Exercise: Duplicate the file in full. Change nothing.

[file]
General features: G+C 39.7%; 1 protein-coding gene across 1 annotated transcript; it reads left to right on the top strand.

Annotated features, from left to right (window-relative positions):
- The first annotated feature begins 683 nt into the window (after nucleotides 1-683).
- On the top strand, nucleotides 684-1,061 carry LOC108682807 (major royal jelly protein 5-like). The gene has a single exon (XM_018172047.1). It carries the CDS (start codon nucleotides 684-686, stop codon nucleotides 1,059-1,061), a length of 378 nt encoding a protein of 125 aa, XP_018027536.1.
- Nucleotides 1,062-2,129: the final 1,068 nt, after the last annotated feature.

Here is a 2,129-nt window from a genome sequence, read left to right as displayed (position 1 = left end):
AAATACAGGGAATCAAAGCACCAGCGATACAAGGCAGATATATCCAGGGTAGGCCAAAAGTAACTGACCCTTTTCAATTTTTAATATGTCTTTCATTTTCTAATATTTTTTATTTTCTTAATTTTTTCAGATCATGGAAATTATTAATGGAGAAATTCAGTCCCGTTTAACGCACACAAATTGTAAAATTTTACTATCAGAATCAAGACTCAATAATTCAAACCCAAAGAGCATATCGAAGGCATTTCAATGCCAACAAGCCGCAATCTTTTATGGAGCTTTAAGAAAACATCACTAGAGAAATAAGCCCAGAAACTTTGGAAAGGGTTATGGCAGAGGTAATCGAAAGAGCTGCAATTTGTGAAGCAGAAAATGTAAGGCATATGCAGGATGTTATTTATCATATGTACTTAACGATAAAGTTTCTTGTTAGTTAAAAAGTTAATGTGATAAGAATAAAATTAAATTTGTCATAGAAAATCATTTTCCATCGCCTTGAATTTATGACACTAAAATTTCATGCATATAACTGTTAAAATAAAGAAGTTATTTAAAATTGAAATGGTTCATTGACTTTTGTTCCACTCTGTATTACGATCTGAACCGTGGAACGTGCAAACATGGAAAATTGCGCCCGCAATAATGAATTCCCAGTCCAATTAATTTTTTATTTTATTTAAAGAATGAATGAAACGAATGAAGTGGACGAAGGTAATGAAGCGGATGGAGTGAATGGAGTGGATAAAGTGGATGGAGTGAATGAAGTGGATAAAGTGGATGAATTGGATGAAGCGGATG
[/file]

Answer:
General features: G+C 39.7%; 1 protein-coding gene across 1 annotated transcript; it reads left to right on the top strand.

Annotated features, from left to right (window-relative positions):
- The first annotated feature begins 683 nt into the window (after nucleotides 1-683).
- On the top strand, nucleotides 684-1,061 carry LOC108682807 (major royal jelly protein 5-like). The gene has a single exon (XM_018172047.1). It carries the CDS (start codon nucleotides 684-686, stop codon nucleotides 1,059-1,061), a length of 378 nt encoding a protein of 125 aa, XP_018027536.1.
- Nucleotides 1,062-2,129: the final 1,068 nt, after the last annotated feature.

Here is a 2,129-nt window from a genome sequence, read left to right as displayed (position 1 = left end):
AAATACAGGGAATCAAAGCACCAGCGATACAAGGCAGATATATCCAGGGTAGGCCAAAAGTAACTGACCCTTTTCAATTTTTAATATGTCTTTCATTTTCTAATATTTTTTATTTTCTTAATTTTTTCAGATCATGGAAATTATTAATGGAGAAATTCAGTCCCGTTTAACGCACACAAATTGTAAAATTTTACTATCAGAATCAAGACTCAATAATTCAAACCCAAAGAGCATATCGAAGGCATTTCAATGCCAACAAGCCGCAATCTTTTATGGAGCTTTAAGAAAACATCACTAGAGAAATAAGCCCAGAAACTTTGGAAAGGGTTATGGCAGAGGTAATCGAAAGAGCTGCAATTTGTGAAGCAGAAAATGTAAGGCATATGCAGGATGTTATTTATCATATGTACTTAACGATAAAGTTTCTTGTTAGTTAAAAAGTTAATGTGATAAGAATAAAATTAAATTTGTCATAGAAAATCATTTTCCATCGCCTTGAATTTATGACACTAAAATTTCATGCATATAACTGTTAAAATAAAGAAGTTATTTAAAATTGAAATGGTTCATTGACTTTTGTTCCACTCTGTATTACGATCTGAACCGTGGAACGTGCAAACATGGAAAATTGCGCCCGCAATAATGAATTCCCAGTCCAATTAATTTTTTATTTTATTTAAAGAATGAATGAAACGAATGAAGTGGACGAAGGTAATGAAGCGGATGGAGTGAATGGAGTGGATAAAGTGGATGGAGTGAATGAAGTGGATAAAGTGGATGAATTGGATGAAGCGGATG